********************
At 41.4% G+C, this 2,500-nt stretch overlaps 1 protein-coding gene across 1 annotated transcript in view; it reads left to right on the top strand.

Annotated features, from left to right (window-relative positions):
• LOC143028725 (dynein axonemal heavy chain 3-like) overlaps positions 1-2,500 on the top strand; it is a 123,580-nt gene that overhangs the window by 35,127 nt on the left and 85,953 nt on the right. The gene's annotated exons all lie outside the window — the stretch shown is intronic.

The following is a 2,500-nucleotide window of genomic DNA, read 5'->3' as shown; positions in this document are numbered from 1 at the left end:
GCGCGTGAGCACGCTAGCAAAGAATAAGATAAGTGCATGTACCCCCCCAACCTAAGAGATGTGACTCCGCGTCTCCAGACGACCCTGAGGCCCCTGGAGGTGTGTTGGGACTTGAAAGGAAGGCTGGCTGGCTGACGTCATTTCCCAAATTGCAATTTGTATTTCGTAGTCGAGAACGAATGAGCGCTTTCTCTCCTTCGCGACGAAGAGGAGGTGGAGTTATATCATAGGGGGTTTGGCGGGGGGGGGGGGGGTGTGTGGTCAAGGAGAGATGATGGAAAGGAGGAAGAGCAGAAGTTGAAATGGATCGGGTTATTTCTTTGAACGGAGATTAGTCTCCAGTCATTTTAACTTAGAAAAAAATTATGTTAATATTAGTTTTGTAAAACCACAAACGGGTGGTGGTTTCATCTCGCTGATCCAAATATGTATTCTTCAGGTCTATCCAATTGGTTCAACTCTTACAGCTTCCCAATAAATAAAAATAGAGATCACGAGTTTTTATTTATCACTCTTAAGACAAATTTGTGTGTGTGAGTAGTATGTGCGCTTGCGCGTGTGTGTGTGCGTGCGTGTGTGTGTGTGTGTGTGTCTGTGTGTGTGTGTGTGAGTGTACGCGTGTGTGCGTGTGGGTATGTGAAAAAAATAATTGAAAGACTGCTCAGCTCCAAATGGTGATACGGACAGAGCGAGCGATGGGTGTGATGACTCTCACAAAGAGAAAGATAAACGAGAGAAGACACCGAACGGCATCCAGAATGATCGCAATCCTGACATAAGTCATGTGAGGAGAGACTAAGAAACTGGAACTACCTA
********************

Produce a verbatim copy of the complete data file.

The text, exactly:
At 41.4% G+C, this 2,500-nt stretch overlaps 1 protein-coding gene across 1 annotated transcript in view; it reads left to right on the top strand.

Annotated features, from left to right (window-relative positions):
• LOC143028725 (dynein axonemal heavy chain 3-like) overlaps positions 1-2,500 on the top strand; it is a 123,580-nt gene that overhangs the window by 35,127 nt on the left and 85,953 nt on the right. The gene's annotated exons all lie outside the window — the stretch shown is intronic.

The following is a 2,500-nucleotide window of genomic DNA, read 5'->3' as shown; positions in this document are numbered from 1 at the left end:
GCGCGTGAGCACGCTAGCAAAGAATAAGATAAGTGCATGTACCCCCCCAACCTAAGAGATGTGACTCCGCGTCTCCAGACGACCCTGAGGCCCCTGGAGGTGTGTTGGGACTTGAAAGGAAGGCTGGCTGGCTGACGTCATTTCCCAAATTGCAATTTGTATTTCGTAGTCGAGAACGAATGAGCGCTTTCTCTCCTTCGCGACGAAGAGGAGGTGGAGTTATATCATAGGGGGTTTGGCGGGGGGGGGGGGGGTGTGTGGTCAAGGAGAGATGATGGAAAGGAGGAAGAGCAGAAGTTGAAATGGATCGGGTTATTTCTTTGAACGGAGATTAGTCTCCAGTCATTTTAACTTAGAAAAAAATTATGTTAATATTAGTTTTGTAAAACCACAAACGGGTGGTGGTTTCATCTCGCTGATCCAAATATGTATTCTTCAGGTCTATCCAATTGGTTCAACTCTTACAGCTTCCCAATAAATAAAAATAGAGATCACGAGTTTTTATTTATCACTCTTAAGACAAATTTGTGTGTGTGAGTAGTATGTGCGCTTGCGCGTGTGTGTGTGCGTGCGTGTGTGTGTGTGTGTGTGTCTGTGTGTGTGTGTGTGAGTGTACGCGTGTGTGCGTGTGGGTATGTGAAAAAAATAATTGAAAGACTGCTCAGCTCCAAATGGTGATACGGACAGAGCGAGCGATGGGTGTGATGACTCTCACAAAGAGAAAGATAAACGAGAGAAGACACCGAACGGCATCCAGAATGATCGCAATCCTGACATAAGTCATGTGAGGAGAGACTAAGAAACTGGAACTACCTA